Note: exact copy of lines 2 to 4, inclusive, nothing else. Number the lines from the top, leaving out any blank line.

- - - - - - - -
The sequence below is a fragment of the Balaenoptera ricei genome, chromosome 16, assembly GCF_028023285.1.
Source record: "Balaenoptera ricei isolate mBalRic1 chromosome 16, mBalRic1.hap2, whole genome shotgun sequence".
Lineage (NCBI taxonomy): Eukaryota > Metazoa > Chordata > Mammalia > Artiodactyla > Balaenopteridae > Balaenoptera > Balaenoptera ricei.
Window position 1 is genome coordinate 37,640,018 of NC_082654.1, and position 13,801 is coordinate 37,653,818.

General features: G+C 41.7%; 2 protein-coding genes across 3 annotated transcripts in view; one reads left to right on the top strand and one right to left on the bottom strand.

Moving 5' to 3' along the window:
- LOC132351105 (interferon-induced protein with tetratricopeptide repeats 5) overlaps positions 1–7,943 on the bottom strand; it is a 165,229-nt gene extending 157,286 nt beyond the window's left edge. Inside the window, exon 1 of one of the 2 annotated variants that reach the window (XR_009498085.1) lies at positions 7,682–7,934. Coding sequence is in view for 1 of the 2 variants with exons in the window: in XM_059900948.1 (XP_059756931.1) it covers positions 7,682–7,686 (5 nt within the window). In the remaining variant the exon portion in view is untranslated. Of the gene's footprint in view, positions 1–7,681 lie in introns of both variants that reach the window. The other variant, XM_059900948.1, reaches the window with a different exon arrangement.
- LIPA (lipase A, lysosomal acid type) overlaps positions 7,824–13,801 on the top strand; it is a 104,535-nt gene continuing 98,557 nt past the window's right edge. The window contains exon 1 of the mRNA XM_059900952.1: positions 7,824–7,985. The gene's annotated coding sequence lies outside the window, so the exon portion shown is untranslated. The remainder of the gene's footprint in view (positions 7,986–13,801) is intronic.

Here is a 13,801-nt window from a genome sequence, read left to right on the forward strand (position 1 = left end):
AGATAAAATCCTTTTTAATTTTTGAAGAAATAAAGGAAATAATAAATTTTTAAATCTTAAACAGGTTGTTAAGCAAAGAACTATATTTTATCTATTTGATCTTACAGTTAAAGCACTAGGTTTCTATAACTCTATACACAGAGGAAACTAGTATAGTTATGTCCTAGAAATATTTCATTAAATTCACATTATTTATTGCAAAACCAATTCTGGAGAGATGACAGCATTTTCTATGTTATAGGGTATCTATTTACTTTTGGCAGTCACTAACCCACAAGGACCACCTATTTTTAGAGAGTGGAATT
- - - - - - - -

Source record: "Balaenoptera ricei isolate mBalRic1 chromosome 16, mBalRic1.hap2, whole genome shotgun sequence".
Lineage (NCBI taxonomy): Eukaryota > Metazoa > Chordata > Mammalia > Artiodactyla > Balaenopteridae > Balaenoptera > Balaenoptera ricei.
Window position 1 is genome coordinate 37,640,018 of NC_082654.1, and position 13,801 is coordinate 37,653,818.